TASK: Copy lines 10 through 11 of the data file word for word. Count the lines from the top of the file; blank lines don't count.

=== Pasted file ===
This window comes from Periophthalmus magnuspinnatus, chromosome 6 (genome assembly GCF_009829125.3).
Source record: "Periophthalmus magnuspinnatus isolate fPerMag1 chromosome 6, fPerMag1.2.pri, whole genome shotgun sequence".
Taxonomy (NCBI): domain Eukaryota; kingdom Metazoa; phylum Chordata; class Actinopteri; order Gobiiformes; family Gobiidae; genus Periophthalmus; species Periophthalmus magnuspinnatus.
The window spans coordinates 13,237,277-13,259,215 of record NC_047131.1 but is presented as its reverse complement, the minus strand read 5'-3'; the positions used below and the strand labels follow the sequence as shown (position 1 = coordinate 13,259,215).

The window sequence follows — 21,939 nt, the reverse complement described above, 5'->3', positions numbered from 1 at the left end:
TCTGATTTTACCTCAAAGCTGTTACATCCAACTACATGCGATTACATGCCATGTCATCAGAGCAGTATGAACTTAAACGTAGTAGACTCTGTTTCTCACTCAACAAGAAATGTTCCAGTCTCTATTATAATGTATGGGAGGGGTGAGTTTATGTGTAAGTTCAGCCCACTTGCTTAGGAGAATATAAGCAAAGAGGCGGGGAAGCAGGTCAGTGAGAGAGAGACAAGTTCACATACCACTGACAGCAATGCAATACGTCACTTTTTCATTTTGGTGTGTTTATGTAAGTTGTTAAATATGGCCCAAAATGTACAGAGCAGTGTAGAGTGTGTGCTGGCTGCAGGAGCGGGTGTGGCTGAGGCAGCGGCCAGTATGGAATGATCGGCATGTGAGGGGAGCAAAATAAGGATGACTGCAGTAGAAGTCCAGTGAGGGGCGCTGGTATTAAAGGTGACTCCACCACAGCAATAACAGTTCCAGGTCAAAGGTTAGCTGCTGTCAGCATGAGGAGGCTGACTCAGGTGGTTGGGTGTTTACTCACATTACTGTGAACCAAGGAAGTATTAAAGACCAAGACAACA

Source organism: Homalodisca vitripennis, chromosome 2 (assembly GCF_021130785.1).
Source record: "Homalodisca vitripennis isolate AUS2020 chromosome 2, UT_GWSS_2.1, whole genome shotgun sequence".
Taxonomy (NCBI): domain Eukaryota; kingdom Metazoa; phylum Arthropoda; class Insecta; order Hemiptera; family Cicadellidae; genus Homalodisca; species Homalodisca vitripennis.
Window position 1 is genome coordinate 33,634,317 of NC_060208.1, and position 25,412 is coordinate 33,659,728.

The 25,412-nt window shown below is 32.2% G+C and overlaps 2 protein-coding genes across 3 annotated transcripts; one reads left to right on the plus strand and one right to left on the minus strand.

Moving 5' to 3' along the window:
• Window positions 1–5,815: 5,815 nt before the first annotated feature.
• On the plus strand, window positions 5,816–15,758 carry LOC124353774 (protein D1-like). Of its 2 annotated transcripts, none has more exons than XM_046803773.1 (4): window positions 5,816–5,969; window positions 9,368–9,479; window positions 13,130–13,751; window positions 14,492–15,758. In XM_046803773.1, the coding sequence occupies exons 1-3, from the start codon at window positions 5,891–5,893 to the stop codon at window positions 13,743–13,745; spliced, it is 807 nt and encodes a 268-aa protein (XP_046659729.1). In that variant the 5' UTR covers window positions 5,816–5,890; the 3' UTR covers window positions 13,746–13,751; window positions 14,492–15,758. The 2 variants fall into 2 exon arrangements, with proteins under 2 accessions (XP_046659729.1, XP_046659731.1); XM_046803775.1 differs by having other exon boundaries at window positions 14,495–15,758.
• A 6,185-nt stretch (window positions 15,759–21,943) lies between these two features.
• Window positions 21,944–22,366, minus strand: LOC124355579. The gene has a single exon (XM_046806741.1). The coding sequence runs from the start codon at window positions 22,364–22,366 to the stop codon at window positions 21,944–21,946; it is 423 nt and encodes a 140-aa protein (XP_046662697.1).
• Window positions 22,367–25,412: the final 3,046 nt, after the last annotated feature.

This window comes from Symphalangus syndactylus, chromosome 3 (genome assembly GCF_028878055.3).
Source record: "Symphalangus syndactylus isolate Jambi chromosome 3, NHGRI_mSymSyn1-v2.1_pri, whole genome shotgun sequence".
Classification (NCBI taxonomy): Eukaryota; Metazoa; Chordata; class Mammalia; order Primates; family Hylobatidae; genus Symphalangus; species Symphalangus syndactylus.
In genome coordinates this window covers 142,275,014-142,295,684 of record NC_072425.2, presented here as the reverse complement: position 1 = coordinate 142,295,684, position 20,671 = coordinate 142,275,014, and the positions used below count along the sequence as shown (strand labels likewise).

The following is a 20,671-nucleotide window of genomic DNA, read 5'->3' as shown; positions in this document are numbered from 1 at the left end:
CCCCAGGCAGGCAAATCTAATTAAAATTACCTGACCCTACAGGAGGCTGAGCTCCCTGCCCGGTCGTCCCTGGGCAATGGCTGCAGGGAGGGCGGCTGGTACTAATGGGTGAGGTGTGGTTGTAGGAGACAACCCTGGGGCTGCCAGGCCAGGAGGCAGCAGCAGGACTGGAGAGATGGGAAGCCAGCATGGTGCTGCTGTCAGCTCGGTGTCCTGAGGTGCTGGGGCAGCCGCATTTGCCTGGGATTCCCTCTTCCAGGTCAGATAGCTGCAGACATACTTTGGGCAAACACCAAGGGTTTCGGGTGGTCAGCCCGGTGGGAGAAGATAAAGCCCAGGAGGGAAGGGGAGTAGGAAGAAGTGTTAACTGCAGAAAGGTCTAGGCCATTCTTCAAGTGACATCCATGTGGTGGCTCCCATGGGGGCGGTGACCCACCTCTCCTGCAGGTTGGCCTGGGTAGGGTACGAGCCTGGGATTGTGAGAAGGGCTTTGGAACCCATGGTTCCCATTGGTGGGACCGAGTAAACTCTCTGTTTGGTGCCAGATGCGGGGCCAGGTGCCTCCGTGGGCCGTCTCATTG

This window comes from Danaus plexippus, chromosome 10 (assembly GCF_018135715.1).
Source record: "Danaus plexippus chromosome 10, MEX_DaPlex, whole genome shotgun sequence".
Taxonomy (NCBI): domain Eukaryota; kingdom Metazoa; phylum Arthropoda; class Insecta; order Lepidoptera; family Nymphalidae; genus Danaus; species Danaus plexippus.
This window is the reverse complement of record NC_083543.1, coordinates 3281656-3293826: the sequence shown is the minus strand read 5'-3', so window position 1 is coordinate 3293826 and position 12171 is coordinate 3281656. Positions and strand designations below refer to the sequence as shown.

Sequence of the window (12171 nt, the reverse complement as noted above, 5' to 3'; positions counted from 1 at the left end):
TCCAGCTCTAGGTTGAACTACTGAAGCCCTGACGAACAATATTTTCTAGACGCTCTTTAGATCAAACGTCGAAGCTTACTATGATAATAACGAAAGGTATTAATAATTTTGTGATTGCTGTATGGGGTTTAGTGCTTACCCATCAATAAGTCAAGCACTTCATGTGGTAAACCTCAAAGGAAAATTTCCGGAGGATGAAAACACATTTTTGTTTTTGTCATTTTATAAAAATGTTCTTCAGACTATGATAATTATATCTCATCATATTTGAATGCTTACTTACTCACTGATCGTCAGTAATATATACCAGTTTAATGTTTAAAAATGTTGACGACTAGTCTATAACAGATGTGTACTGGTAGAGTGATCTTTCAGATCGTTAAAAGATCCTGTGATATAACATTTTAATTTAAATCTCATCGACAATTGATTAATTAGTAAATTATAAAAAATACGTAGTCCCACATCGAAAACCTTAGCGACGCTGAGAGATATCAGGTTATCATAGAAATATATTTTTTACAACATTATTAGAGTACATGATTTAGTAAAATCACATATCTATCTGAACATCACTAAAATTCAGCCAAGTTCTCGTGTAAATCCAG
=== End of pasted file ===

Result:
Window position 1 is genome coordinate 33,634,317 of NC_060208.1, and position 25,412 is coordinate 33,659,728.

The 25,412-nt window shown below is 32.2% G+C and overlaps 2 protein-coding genes across 3 annotated transcripts; one reads left to right on the plus strand and one right to left on the minus strand.